The old Hong Kong would have been horrified if the government prosecuted victims of a mob attack – to which the cops failed to respond – on passengers at an MTR station. But these days, the big shock is that RTHK is still clinging on, unrectified and able to put out no-nonsense news copy on the July 31 , 2019 incident…
Some mid-week links…
David Webb has a go at the Hong Kong government’s not-always-coherent anti-pandemic policies.
Jerome Cohen in the Diplomat on bail (notably Jimmy Lai’s) and personal freedoms in Hong Kong.
A chapter from a history of urban planning in Hong Kong in the 19th Century. Bureaucratic duplicity goes back a long way…
Using respect for the Chinese traditional culture as an excuse, the government neglected the management of public hygiene in Sheung Wan as the district gradually became a densely populated Chinese area.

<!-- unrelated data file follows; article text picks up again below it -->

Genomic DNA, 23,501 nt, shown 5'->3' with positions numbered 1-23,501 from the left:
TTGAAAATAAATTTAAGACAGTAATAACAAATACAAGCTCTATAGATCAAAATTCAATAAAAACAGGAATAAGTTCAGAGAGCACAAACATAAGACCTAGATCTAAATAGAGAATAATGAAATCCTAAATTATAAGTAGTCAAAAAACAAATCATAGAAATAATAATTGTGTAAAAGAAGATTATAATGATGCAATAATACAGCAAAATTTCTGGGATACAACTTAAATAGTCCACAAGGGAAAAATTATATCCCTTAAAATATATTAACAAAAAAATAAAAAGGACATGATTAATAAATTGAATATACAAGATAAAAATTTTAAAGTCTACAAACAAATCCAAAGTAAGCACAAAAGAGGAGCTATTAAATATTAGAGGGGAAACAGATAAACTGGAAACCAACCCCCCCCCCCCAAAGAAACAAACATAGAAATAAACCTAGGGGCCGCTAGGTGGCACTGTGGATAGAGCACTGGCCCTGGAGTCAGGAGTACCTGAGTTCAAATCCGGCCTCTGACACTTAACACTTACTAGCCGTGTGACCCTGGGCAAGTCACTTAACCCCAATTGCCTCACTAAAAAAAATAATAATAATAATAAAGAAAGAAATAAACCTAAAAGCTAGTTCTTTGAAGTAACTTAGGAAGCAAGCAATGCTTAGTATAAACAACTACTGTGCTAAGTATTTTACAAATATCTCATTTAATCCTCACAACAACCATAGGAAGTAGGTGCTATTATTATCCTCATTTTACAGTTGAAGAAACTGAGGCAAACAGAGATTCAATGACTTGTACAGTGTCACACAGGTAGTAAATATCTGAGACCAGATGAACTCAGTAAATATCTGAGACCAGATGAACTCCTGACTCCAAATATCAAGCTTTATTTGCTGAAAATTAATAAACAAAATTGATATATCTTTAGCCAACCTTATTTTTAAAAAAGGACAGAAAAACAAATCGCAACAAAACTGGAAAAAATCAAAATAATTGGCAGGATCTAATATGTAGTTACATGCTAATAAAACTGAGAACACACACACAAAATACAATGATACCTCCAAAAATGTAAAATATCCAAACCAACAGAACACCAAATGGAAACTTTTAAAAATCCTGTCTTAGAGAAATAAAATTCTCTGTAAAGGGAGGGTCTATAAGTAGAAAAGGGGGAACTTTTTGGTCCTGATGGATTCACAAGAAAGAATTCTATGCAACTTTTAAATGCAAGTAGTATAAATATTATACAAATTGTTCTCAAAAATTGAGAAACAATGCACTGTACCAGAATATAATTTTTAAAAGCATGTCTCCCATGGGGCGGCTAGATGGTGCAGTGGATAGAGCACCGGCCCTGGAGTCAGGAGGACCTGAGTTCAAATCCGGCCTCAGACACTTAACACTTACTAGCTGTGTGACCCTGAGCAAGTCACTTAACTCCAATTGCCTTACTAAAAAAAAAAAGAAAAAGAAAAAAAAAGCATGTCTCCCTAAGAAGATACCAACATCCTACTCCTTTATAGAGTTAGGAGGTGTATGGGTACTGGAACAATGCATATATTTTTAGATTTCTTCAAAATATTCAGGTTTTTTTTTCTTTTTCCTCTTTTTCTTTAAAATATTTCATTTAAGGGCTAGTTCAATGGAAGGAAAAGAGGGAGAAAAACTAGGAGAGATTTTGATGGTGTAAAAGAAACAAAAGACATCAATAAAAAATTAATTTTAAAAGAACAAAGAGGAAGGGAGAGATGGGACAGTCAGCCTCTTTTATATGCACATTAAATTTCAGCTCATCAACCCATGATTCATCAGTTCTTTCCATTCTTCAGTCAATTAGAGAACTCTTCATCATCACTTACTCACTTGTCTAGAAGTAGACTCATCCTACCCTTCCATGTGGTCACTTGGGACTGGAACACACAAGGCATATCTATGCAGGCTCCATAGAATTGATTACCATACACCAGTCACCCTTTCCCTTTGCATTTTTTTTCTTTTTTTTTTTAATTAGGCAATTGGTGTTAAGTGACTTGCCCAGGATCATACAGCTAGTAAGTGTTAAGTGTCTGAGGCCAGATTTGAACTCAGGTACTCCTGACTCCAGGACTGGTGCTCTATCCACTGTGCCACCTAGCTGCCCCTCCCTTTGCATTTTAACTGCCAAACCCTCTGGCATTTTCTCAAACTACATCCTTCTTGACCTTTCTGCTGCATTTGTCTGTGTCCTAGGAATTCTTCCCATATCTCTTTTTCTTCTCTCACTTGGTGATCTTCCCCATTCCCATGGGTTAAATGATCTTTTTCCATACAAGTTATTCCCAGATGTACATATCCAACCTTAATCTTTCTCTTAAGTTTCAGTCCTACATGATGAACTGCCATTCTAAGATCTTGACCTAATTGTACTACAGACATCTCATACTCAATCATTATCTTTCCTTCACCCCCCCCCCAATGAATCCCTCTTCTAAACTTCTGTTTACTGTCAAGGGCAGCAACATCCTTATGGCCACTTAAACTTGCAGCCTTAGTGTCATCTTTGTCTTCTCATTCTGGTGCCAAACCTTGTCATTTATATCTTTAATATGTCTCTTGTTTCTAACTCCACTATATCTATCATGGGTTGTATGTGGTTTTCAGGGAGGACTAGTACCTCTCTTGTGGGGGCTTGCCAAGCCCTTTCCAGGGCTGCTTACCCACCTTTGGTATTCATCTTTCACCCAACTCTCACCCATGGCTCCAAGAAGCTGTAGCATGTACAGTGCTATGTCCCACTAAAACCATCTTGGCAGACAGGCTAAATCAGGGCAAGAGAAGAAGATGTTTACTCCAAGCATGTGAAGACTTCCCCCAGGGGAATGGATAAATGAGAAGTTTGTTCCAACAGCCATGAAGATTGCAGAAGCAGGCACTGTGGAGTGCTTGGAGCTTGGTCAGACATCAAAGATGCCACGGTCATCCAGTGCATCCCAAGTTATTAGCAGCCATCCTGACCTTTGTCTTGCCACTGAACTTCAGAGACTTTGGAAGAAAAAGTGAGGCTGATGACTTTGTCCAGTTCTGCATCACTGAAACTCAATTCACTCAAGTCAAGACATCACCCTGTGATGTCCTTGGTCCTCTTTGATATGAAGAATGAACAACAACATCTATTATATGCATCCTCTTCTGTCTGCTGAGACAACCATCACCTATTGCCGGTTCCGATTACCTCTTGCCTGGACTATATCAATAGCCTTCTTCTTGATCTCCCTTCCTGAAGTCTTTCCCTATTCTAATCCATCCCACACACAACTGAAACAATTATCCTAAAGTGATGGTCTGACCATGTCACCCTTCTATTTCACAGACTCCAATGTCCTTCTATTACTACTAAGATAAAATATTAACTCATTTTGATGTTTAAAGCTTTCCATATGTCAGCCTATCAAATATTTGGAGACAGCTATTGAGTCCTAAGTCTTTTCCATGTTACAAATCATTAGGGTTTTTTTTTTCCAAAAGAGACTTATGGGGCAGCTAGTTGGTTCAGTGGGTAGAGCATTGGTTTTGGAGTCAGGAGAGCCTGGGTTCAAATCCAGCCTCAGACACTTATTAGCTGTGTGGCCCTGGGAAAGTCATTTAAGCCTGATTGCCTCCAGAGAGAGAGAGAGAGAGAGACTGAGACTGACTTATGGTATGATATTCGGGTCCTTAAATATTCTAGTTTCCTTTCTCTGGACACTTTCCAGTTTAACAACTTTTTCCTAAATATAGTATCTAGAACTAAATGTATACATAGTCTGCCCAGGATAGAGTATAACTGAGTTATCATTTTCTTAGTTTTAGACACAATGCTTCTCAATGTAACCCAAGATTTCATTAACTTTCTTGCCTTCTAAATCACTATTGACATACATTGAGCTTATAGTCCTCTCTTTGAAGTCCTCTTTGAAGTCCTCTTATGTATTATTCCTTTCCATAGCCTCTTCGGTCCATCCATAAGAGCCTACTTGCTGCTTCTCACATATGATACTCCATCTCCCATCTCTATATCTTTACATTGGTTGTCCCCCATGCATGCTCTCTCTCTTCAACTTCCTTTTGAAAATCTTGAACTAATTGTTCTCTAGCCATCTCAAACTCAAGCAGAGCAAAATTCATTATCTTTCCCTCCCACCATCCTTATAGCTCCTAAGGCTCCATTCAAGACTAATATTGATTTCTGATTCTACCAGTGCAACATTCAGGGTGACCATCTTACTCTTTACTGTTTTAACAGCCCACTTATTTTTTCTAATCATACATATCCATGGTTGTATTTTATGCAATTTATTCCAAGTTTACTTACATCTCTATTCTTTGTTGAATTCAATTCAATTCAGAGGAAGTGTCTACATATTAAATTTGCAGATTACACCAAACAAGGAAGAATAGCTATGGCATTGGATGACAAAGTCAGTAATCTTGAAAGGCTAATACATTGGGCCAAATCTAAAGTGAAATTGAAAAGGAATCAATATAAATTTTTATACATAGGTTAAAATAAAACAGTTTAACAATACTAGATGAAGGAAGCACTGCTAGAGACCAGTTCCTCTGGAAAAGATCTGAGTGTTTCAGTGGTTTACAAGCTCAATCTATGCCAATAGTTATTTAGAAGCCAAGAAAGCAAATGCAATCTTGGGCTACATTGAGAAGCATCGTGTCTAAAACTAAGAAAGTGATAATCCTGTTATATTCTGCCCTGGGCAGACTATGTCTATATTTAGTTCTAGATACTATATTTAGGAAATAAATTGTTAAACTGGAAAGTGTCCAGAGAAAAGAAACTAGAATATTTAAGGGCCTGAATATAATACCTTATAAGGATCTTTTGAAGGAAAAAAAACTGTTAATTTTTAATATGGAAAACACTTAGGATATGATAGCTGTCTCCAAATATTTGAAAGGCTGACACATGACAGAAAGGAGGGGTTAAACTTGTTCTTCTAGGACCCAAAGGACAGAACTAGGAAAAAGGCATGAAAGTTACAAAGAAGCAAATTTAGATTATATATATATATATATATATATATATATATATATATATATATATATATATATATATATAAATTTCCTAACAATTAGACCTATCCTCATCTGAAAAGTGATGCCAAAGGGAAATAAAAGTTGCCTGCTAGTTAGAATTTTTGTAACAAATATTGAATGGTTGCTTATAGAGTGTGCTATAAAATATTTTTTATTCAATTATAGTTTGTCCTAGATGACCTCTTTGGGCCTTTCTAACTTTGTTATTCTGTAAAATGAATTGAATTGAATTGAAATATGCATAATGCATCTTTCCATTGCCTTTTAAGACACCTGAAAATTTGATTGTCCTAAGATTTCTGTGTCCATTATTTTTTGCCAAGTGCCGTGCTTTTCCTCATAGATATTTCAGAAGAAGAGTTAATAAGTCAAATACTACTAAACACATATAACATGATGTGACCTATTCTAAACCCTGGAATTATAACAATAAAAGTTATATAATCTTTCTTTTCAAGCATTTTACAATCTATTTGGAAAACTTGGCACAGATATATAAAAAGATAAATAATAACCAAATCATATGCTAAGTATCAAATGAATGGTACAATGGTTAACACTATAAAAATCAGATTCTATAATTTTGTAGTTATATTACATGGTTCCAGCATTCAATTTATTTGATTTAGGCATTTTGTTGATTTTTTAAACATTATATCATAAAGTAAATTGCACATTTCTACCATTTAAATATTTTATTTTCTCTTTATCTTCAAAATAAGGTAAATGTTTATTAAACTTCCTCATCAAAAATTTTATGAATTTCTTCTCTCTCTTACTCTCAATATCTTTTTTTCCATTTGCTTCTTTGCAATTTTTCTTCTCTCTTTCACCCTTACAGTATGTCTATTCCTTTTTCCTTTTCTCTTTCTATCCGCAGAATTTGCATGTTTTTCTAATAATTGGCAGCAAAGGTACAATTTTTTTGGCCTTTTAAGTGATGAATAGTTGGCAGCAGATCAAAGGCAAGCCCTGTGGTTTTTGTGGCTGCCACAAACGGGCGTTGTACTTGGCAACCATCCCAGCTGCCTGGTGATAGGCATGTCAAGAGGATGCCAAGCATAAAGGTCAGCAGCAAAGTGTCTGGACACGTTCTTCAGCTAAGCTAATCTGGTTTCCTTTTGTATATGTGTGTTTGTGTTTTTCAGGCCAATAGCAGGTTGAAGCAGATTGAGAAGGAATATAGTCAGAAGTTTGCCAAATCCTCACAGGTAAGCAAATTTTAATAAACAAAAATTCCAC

And – more fictional, perhaps – the first of a 66-volume CCP-friendly ‘definitely not political’ history of Hong Kong is published. (At best, an elaborate and absurd kowtow by tycoon backers. At worst, another leaden soft-power failure, if the length is anything to go by.)
From Zolima Citymag – Hong Kong’s barking deer.
Kevin Carrico in Apple Daily starts a series on the theocratic origins of the modern Chinese state.
NPC Observer looks back at a weird year for the National People’s Congress – mainly imposing the NatSec Law on Hong Kong.
A quick summary by Michael Pettis of why the Chinese economy is apparently so strong.
Asia Times on the US sanctions against gangster-turned-Belt-and-Road-businessman ‘Broken Tooth’ Wan Kuok Koi.
And a ton of pandemic items. Reuters on Beijing’s renewed Covid narrative. A thread on China’s efforts to manage Covid research and publication. The Sydney Morning Herald on Operation Anywhere-but-a-Yunnan-bat-cave – China’s search for the origins of the virus. Or should that be Operation Anywhere-but-our-biological-weapons-lab? Bloomberg looks at China’s struggle to win the world’s confidence in its vaccines.